Skulls in Jewish Rituals

Around 20 CE, Herod Antipas, the ruler of Galilee and a contemporary of Yeshua who played a part in his execution as well as the excution of John the Baptist, built a new city called Tiberias in honor of his mentor, the Roman emperor Tiberius. His father, Herod the Great, was known for building beautiful cities and the son wanted to match that. Some scholars suggest that Yeshua, who was from the nearby Nazareth, must have worked in the construction of the this city between 18 and 23 CE.[1]
But the son’s construction projects did not rival the father’s accomplishments which included expanding the temple at Jerusalem, building the fortress at Masada and the port city of Caesarea Maritima. There was another problem too with the city of  Tiberias. During the construction of the city, they hit upon a cemetery, which was destroyed. But when time came to move in the residents, devout Jews stayed away, since they considered this impure. So some Galileans and poor immigrants were moved in.[2]
According to Jewish religious law, it is forbidden to touch human remains. In the film The Body, when Olivia Williams finds a skeleton, supposedly of Yeshua, there is a scene where conservative Jews make a huge issue about it and start pelting her and Antonio Banderas. Thus it is odd to see a news item with the title Jews used human skulls in Talmudic era. Jews were not supposed to be Kapalikas.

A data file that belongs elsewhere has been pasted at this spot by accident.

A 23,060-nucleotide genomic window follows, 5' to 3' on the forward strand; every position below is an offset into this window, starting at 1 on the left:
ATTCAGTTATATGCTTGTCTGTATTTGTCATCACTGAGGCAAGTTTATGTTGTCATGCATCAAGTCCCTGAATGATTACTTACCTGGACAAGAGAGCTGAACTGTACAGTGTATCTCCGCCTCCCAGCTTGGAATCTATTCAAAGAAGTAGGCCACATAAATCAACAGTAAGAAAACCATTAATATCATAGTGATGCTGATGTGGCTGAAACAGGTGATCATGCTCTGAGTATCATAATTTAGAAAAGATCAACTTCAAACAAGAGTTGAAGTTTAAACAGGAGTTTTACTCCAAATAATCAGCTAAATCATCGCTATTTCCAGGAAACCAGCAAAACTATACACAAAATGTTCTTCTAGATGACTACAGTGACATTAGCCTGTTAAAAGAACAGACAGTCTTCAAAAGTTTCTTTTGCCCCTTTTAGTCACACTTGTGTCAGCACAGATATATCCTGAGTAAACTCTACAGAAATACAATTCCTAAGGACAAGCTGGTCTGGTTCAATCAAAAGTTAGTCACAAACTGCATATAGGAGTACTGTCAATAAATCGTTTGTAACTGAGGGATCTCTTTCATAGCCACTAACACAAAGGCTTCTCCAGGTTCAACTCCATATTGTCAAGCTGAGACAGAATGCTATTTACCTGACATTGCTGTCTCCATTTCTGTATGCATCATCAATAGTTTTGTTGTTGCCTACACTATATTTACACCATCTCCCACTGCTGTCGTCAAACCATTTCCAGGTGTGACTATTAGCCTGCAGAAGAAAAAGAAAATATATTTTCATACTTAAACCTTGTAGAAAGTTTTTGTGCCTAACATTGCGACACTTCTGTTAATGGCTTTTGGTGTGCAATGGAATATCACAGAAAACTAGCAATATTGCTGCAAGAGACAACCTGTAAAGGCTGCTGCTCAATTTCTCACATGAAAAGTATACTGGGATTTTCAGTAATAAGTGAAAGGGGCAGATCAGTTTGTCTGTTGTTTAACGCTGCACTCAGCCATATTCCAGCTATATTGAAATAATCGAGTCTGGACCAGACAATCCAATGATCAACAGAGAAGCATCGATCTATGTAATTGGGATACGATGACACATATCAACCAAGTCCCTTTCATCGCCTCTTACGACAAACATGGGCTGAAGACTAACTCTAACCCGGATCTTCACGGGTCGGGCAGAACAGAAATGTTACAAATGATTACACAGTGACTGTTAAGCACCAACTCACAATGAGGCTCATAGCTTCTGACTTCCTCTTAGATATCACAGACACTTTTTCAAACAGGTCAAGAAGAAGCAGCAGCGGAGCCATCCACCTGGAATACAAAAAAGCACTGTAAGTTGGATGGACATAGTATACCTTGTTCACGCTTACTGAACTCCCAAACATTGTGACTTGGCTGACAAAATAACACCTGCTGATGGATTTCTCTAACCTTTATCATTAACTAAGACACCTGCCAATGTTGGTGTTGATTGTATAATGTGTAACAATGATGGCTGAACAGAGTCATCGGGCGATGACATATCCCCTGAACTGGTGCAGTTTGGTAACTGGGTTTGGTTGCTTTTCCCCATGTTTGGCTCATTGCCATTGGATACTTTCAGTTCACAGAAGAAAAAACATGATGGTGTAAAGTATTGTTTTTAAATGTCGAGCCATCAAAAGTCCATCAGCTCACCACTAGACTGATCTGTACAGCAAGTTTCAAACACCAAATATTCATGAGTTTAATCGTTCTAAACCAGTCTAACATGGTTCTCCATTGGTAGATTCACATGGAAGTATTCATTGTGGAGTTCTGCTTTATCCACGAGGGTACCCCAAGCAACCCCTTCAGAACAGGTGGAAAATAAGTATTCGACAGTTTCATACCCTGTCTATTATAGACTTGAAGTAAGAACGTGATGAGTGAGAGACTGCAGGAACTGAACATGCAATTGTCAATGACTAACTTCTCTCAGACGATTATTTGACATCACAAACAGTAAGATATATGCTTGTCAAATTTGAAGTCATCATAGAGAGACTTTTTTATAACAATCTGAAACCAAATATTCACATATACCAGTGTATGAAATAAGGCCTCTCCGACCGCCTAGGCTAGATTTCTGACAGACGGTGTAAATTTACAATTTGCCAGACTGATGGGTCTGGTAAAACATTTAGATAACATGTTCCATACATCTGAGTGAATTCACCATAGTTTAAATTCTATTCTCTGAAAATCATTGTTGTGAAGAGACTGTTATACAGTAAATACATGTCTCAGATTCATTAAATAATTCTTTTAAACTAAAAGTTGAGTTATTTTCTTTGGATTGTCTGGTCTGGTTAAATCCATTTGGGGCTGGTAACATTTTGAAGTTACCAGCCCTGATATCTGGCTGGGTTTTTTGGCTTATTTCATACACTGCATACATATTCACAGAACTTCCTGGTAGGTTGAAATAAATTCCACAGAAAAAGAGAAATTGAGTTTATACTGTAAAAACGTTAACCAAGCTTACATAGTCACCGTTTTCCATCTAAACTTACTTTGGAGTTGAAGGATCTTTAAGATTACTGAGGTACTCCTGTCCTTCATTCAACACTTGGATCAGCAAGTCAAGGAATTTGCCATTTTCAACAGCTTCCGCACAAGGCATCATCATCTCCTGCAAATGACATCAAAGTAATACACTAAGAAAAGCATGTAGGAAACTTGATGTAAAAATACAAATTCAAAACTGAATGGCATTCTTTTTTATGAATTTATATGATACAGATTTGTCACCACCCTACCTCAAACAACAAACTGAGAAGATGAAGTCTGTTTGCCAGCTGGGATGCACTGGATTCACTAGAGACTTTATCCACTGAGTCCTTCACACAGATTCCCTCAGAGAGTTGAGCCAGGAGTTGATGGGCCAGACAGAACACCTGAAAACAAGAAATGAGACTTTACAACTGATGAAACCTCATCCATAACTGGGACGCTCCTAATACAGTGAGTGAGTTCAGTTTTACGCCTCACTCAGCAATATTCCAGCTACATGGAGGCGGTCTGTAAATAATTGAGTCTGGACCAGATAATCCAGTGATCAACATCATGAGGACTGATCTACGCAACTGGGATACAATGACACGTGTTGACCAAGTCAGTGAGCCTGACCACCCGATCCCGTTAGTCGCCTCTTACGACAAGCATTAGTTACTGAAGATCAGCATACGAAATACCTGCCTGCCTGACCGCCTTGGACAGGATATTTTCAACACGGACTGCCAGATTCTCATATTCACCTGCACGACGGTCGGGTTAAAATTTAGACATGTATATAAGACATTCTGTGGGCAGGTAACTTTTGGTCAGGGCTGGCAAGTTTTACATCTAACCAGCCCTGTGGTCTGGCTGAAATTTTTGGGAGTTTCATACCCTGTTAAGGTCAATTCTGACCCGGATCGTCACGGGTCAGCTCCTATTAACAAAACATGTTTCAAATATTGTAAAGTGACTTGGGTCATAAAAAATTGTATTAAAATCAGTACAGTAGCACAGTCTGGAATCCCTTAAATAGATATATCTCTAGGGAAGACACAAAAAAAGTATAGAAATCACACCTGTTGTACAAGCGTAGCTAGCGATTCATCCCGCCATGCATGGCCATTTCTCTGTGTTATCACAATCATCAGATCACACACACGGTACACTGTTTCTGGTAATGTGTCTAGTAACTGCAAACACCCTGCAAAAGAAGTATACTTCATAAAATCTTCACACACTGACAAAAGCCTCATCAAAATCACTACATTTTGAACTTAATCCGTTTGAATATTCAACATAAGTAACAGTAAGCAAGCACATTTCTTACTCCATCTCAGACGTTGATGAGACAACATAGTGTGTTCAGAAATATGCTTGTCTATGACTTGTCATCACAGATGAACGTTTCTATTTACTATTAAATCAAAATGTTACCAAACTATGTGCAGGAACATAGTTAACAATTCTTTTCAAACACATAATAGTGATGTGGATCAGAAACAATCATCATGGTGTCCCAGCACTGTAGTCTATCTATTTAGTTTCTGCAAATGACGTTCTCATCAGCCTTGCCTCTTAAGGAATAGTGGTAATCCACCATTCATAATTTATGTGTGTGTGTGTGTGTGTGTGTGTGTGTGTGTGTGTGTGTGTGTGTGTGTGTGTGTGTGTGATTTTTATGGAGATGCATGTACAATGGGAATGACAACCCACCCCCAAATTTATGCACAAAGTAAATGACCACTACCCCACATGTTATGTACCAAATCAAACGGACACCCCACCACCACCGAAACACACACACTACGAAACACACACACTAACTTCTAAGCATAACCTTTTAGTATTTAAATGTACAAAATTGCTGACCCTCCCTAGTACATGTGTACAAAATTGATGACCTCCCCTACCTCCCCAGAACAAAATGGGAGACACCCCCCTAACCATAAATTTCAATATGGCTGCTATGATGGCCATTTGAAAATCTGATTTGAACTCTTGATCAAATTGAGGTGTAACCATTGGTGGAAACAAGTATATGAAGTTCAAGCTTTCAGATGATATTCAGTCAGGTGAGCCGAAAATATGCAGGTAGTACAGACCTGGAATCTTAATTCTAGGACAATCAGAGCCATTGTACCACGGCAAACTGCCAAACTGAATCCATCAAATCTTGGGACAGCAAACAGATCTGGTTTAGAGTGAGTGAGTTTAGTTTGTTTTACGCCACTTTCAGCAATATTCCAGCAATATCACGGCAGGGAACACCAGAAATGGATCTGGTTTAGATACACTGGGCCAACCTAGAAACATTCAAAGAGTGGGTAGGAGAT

BAR readers already know about the more than two thousand magic incantation bowls that have survived from third – seventh-century C.E. Jewish communities in Babylonia. The incantation bowls were made at the same time and in the very communities that produced the most intricate, complex and revered accomplishment of rabbinic Judaism, the Babylonian Talmud. Although some have deemed the incantation literature to be inconsistent with the spirit of the Talmud, recent research has shown it to be, rather, complementary and representative of aspects of life reflected within the Talmud. [Rare Magic Inscription on Human Skull]

It is believed that these skulls were used in ceremonies – to scare away ghosts and demons – though it violated laws.
But violating Jewish laws is not new. For example, even though the Israelites were supposed to worship Yahweh only, they worshipped the fertility goddess Asherah and the Canaanite God Baal. Even Jesus violated the sabbath law
References:
[1] Jesus the Galilean By David A. Fiensy
[2] Herod Antipas By Harold W. Hoehner

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